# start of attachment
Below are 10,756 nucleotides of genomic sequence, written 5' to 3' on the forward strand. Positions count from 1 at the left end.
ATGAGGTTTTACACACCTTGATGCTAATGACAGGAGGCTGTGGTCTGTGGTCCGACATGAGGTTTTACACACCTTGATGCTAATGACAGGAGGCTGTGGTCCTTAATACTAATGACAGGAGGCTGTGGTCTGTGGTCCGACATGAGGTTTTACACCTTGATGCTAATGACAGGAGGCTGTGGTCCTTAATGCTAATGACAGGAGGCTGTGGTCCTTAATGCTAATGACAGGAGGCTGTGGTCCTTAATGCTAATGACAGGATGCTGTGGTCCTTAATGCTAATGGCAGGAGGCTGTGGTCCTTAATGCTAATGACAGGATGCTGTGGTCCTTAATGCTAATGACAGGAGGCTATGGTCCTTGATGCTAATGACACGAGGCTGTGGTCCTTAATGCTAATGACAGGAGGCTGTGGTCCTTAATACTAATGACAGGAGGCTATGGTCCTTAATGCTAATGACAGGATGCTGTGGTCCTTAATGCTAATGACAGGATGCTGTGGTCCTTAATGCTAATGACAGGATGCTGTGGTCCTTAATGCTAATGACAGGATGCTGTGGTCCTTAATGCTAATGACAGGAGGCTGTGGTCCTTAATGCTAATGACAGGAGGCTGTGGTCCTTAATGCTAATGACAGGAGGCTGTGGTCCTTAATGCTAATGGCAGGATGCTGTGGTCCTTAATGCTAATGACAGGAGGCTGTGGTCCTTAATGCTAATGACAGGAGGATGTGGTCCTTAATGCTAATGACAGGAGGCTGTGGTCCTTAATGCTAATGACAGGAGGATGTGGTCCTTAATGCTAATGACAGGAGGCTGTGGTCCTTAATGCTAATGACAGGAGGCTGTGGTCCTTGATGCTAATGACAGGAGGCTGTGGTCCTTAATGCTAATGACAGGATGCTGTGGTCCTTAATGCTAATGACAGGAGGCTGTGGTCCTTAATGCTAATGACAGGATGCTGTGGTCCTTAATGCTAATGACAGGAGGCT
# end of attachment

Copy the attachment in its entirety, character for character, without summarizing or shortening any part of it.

Below are 10,756 nucleotides of genomic sequence, written 5' to 3' on the forward strand. Positions count from 1 at the left end.
ATGAGGTTTTACACACCTTGATGCTAATGACAGGAGGCTGTGGTCTGTGGTCCGACATGAGGTTTTACACACCTTGATGCTAATGACAGGAGGCTGTGGTCCTTAATACTAATGACAGGAGGCTGTGGTCTGTGGTCCGACATGAGGTTTTACACCTTGATGCTAATGACAGGAGGCTGTGGTCCTTAATGCTAATGACAGGAGGCTGTGGTCCTTAATGCTAATGACAGGAGGCTGTGGTCCTTAATGCTAATGACAGGATGCTGTGGTCCTTAATGCTAATGGCAGGAGGCTGTGGTCCTTAATGCTAATGACAGGATGCTGTGGTCCTTAATGCTAATGACAGGAGGCTATGGTCCTTGATGCTAATGACACGAGGCTGTGGTCCTTAATGCTAATGACAGGAGGCTGTGGTCCTTAATACTAATGACAGGAGGCTATGGTCCTTAATGCTAATGACAGGATGCTGTGGTCCTTAATGCTAATGACAGGATGCTGTGGTCCTTAATGCTAATGACAGGATGCTGTGGTCCTTAATGCTAATGACAGGATGCTGTGGTCCTTAATGCTAATGACAGGAGGCTGTGGTCCTTAATGCTAATGACAGGAGGCTGTGGTCCTTAATGCTAATGACAGGAGGCTGTGGTCCTTAATGCTAATGGCAGGATGCTGTGGTCCTTAATGCTAATGACAGGAGGCTGTGGTCCTTAATGCTAATGACAGGAGGATGTGGTCCTTAATGCTAATGACAGGAGGCTGTGGTCCTTAATGCTAATGACAGGAGGATGTGGTCCTTAATGCTAATGACAGGAGGCTGTGGTCCTTAATGCTAATGACAGGAGGCTGTGGTCCTTGATGCTAATGACAGGAGGCTGTGGTCCTTAATGCTAATGACAGGATGCTGTGGTCCTTAATGCTAATGACAGGAGGCTGTGGTCCTTAATGCTAATGACAGGATGCTGTGGTCCTTAATGCTAATGACAGGAGGCT